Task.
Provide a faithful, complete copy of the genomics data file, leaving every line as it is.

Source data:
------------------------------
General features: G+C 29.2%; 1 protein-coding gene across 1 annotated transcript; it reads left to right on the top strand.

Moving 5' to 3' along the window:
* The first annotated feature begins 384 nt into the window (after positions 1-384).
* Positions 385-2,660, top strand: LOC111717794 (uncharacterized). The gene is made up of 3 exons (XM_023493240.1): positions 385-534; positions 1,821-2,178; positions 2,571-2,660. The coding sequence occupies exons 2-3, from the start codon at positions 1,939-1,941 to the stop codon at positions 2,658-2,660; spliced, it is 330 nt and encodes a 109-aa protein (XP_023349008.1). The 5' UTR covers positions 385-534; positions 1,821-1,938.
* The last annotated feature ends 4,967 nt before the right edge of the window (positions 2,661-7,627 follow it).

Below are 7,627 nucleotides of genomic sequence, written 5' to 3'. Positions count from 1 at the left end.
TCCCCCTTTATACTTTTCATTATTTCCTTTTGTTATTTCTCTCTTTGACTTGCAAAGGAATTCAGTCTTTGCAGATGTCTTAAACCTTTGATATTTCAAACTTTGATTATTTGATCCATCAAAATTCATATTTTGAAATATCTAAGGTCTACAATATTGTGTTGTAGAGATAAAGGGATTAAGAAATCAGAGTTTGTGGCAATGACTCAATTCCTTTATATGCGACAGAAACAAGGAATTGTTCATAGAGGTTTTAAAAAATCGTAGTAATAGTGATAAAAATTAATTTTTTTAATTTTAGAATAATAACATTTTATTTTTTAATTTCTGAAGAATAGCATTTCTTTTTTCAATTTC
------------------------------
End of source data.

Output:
General features: G+C 29.2%; 1 protein-coding gene across 1 annotated transcript; it reads left to right on the top strand.

Moving 5' to 3' along the window:
* The first annotated feature begins 384 nt into the window (after positions 1-384).
* Positions 385-2,660, top strand: LOC111717794 (uncharacterized). The gene is made up of 3 exons (XM_023493240.1): positions 385-534; positions 1,821-2,178; positions 2,571-2,660. The coding sequence occupies exons 2-3, from the start codon at positions 1,939-1,941 to the stop codon at positions 2,658-2,660; spliced, it is 330 nt and encodes a 109-aa protein (XP_023349008.1). The 5' UTR covers positions 385-534; positions 1,821-1,938.
* The last annotated feature ends 4,967 nt before the right edge of the window (positions 2,661-7,627 follow it).

Below are 7,627 nucleotides of genomic sequence, written 5' to 3'. Positions count from 1 at the left end.
TCCCCCTTTATACTTTTCATTATTTCCTTTTGTTATTTCTCTCTTTGACTTGCAAAGGAATTCAGTCTTTGCAGATGTCTTAAACCTTTGATATTTCAAACTTTGATTATTTGATCCATCAAAATTCATATTTTGAAATATCTAAGGTCTACAATATTGTGTTGTAGAGATAAAGGGATTAAGAAATCAGAGTTTGTGGCAATGACTCAATTCCTTTATATGCGACAGAAACAAGGAATTGTTCATAGAGGTTTTAAAAAATCGTAGTAATAGTGATAAAAATTAATTTTTTTAATTTTAGAATAATAACATTTTATTTTTTAATTTCTGAAGAATAGCATTTCTTTTTTCAATTTC